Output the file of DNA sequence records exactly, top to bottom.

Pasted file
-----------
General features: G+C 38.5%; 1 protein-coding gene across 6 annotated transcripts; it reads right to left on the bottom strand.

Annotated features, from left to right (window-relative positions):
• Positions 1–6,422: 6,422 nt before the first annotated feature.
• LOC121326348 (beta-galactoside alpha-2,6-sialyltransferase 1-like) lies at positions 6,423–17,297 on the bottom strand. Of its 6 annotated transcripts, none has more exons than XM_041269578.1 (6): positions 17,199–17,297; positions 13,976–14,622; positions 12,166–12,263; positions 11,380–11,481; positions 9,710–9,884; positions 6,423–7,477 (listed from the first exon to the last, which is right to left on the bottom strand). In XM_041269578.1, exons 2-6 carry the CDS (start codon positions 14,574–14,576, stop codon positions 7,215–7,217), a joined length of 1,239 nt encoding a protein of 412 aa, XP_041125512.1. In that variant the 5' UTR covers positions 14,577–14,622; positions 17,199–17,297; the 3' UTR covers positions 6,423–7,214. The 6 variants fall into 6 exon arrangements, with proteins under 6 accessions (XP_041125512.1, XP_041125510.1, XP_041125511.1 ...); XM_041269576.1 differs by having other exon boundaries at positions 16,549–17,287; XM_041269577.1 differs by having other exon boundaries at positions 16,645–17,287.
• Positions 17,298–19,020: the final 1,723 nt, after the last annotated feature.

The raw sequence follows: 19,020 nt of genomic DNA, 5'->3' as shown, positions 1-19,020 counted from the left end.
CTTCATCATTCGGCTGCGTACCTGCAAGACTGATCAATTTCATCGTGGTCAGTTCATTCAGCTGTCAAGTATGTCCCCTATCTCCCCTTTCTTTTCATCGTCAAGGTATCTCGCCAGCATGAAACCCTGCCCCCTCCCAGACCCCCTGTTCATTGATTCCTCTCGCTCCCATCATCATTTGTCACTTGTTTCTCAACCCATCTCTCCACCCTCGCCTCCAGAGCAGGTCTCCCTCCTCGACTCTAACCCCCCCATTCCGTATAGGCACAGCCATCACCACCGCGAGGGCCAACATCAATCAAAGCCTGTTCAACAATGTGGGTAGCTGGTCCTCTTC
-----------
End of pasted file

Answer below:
General features: G+C 38.5%; 1 protein-coding gene across 6 annotated transcripts; it reads right to left on the bottom strand.

Annotated features, from left to right (window-relative positions):
• Positions 1–6,422: 6,422 nt before the first annotated feature.
• LOC121326348 (beta-galactoside alpha-2,6-sialyltransferase 1-like) lies at positions 6,423–17,297 on the bottom strand. Of its 6 annotated transcripts, none has more exons than XM_041269578.1 (6): positions 17,199–17,297; positions 13,976–14,622; positions 12,166–12,263; positions 11,380–11,481; positions 9,710–9,884; positions 6,423–7,477 (listed from the first exon to the last, which is right to left on the bottom strand). In XM_041269578.1, exons 2-6 carry the CDS (start codon positions 14,574–14,576, stop codon positions 7,215–7,217), a joined length of 1,239 nt encoding a protein of 412 aa, XP_041125512.1. In that variant the 5' UTR covers positions 14,577–14,622; positions 17,199–17,297; the 3' UTR covers positions 6,423–7,214. The 6 variants fall into 6 exon arrangements, with proteins under 6 accessions (XP_041125512.1, XP_041125510.1, XP_041125511.1 ...); XM_041269576.1 differs by having other exon boundaries at positions 16,549–17,287; XM_041269577.1 differs by having other exon boundaries at positions 16,645–17,287.
• Positions 17,298–19,020: the final 1,723 nt, after the last annotated feature.

The raw sequence follows: 19,020 nt of genomic DNA, 5'->3' as shown, positions 1-19,020 counted from the left end.
CTTCATCATTCGGCTGCGTACCTGCAAGACTGATCAATTTCATCGTGGTCAGTTCATTCAGCTGTCAAGTATGTCCCCTATCTCCCCTTTCTTTTCATCGTCAAGGTATCTCGCCAGCATGAAACCCTGCCCCCTCCCAGACCCCCTGTTCATTGATTCCTCTCGCTCCCATCATCATTTGTCACTTGTTTCTCAACCCATCTCTCCACCCTCGCCTCCAGAGCAGGTCTCCCTCCTCGACTCTAACCCCCCCATTCCGTATAGGCACAGCCATCACCACCGCGAGGGCCAACATCAATCAAAGCCTGTTCAACAATGTGGGTAGCTGGTCCTCTTC